We now look at some free 3rd party apps for both, iOS and Android. Some of these applications might come pre-installed on some Android devices. This application list is primarily picked from iOS since there is a far larger variety. Some of these apps might not exist on the Android platform.
Another point to note here is the fact that the iOS app ecosystem is a lot older than Android’s and is fairly mature. We have “aggregator” like apps for apps on iOS, which, currently do not have any equivalent on the Android platform. I will mention some of these apps as they would allow you get some usable apps on iOS for free.
Since we will start with the most commonly used and knowns apps, it would be prudent to mention that the well known Skype is an exception to how most of the other communication apps work today. While Skype still retains the legacy of using a login and adding friends, the modern communication applications will use either your phone number or your email ID for authentication and will automatically add “friends” from your address book. The current approach is obviously superior to what Skype does as you discover “friends” automatically instead of the dated, manual process. Fring, a Skype competitor, changed to the modern way a while back and is in line with the other such apps.
All these free apps need no introduction. Facebook comes pre-installed on a wide variety of devices. WhatsApp is also pre-installed on a variety of Android based devices. The others may or may not be pre-installed, but, all of these are free downloads for Android. WhatsApp, the only exception in this list, is a paid app on iOS. Personally, I would recommend Viber over WhatsApp anytime.
This is a free app and is available for almost all mobile platforms now even through it started as an iOS only app. Viber does voice, messaging, and video on the recently released desktop edition for OS X and Windows. Viber offers a seamless experience between the desktop and mobile versions. For example, you can pick a call on the desktop and transfer the call to your mobile and vice-versa. Besides the rich feature set, Viber also sports a decent UI and the UX is also good. The voice quality and the bandwidth it consumes is probably the best in it’s class. Viber remains a personal favourite for me and a lot of my colleagues and friends regardless of the platform, iOS or Android (and some others as well).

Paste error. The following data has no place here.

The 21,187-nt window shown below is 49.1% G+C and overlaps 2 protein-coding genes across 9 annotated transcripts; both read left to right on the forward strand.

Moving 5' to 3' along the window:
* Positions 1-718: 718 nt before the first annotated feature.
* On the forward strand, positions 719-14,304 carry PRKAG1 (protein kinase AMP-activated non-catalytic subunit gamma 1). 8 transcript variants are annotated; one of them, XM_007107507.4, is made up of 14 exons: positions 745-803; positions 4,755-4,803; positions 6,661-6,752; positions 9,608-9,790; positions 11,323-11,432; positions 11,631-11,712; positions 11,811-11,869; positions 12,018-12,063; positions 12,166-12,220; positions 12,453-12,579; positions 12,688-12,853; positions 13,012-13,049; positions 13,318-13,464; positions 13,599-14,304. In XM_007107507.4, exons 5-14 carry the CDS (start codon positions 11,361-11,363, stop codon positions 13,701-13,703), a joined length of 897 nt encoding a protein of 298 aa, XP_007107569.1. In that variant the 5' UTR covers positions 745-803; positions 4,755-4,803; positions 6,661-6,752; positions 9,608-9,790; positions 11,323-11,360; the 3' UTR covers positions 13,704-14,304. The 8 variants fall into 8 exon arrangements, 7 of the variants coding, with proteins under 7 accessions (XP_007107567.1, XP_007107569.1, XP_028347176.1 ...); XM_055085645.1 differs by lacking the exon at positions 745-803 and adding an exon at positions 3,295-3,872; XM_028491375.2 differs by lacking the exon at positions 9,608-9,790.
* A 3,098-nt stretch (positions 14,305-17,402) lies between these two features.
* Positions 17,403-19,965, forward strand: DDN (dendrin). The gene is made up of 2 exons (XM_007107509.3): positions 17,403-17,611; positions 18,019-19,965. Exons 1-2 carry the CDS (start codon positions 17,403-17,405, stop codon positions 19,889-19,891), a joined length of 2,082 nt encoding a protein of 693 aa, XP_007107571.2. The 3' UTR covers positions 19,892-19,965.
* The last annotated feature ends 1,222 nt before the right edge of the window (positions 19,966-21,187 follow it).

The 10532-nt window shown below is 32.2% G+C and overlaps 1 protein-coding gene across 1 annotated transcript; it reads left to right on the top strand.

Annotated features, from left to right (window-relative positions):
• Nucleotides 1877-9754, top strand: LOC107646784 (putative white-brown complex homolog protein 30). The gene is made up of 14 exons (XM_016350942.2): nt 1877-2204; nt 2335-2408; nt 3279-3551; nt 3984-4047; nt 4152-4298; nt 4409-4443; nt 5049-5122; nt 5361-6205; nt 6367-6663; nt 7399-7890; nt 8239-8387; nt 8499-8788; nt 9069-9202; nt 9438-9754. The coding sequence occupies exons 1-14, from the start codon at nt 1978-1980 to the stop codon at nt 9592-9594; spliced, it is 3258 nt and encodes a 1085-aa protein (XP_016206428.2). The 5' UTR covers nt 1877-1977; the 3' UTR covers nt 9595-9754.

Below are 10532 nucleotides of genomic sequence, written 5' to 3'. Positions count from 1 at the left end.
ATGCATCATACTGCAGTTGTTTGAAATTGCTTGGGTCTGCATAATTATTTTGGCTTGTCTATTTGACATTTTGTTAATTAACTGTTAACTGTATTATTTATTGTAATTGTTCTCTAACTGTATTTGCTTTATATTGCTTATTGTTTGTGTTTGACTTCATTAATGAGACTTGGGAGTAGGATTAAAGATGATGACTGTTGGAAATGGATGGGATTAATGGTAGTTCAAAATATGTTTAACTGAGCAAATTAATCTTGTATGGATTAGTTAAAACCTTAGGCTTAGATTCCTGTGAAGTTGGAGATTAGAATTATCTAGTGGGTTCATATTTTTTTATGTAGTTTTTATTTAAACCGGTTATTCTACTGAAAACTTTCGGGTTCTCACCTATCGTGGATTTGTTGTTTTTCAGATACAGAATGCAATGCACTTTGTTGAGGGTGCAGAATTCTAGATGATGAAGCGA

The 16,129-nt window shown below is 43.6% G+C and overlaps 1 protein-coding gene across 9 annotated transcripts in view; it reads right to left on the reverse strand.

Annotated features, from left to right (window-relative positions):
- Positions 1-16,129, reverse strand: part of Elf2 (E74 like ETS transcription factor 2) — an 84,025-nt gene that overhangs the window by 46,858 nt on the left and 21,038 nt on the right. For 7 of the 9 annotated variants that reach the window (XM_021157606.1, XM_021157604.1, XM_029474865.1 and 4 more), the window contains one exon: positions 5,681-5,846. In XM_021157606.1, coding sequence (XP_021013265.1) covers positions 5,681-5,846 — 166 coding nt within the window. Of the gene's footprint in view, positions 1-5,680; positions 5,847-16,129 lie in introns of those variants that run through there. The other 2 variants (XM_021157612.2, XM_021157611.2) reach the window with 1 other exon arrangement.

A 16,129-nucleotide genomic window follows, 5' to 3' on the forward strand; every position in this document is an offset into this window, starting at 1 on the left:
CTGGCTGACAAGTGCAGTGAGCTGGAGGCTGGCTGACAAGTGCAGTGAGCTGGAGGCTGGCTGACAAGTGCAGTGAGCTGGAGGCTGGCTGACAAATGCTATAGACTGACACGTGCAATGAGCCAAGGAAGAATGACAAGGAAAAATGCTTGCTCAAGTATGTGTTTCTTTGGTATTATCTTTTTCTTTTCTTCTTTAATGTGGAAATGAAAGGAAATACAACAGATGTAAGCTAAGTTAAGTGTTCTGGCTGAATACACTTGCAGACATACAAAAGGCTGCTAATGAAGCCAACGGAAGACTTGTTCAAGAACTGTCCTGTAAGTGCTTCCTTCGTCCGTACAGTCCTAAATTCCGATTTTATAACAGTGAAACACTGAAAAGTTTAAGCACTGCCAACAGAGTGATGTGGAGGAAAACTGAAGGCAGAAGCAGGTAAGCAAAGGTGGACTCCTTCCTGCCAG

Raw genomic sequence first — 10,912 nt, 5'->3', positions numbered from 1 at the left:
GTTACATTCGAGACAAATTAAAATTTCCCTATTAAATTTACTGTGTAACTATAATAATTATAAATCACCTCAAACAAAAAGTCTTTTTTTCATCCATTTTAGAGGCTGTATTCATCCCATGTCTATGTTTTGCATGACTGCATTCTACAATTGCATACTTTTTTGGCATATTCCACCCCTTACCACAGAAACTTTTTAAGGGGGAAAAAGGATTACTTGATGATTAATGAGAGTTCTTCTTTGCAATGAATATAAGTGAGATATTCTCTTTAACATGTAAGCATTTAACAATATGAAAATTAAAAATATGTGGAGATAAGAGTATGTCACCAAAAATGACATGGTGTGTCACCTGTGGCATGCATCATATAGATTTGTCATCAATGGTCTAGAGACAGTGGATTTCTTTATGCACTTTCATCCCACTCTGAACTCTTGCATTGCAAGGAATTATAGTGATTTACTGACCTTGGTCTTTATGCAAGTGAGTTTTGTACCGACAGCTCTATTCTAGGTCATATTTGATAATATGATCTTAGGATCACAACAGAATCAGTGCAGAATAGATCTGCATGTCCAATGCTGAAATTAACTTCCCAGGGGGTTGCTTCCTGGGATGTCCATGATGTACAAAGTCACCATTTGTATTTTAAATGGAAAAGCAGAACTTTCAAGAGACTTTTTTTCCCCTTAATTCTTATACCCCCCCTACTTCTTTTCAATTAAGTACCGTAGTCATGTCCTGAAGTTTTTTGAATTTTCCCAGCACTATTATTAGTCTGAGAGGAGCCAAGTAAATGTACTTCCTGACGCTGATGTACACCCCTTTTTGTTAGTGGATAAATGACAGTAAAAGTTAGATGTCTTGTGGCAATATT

As already mentioned, Fring started off as a competitor to Skype. Today, it offers a far better alternate to Skype and most other apps. The voice quality of Fring is at par or generally better than Skype and the video quality is far superior. Fring also offers group calls on devices which Skype does not. The main drawback of Fring is that it does not support non-GSM/phone devices directly as yet whereas Skype does.
Tango is yet another VoIP app. It offers voice, video and messaging. It works on all devices and the setup is fast and easy. Is fairly well featured and is very usable.
This app, like some others, allows you free calls/messages to any +1 number, i.e., US and Canada. A recent update to this app adds video as well. There are additional charges for calling out to other countries. The voice quality is amongst the best around.
This is possibly the best such application in it’s class. This app is categorised into the “social news” class. It aggregates news from a variety of sources including other social sites like Facebook. It has a really neat UI and the UX is also very pleasing.
Documents by Readdle
This is an iOS only app. The iPhone edition was a paid one. Now, this is a universal app (works on all iOS devices) and is free. This is possibly the best file/document manager that you can get for free. Although I already purchased a couple of iOS apps quite some time back to store and organise my documents, I highly recommend this free app to all now.
There are a large number of app aggregators and the like for iOS. Although AppZapp does exist as a beta on the Android platform, it is no where close to the iOS version in any terms. These apps allow you to see top apps, new apps, apps on sale, hot deals etc etc. My own usage is to keep a watch for apps that I want to purchase as and when they are on sale; and generally look at apps on sale that are free 🙂
In the next part, I will run through some of the paid iOS applications that I use. No, I never purchased any Android apps so far since I did not find the equivalents when I wanted them (a few years ago). Even though I have a couple of current Android devices, my primary device remains iOS for a variety of personal reasons. I will talk about the reasons for the iOS device being my primary device and why it might not be suitable for all.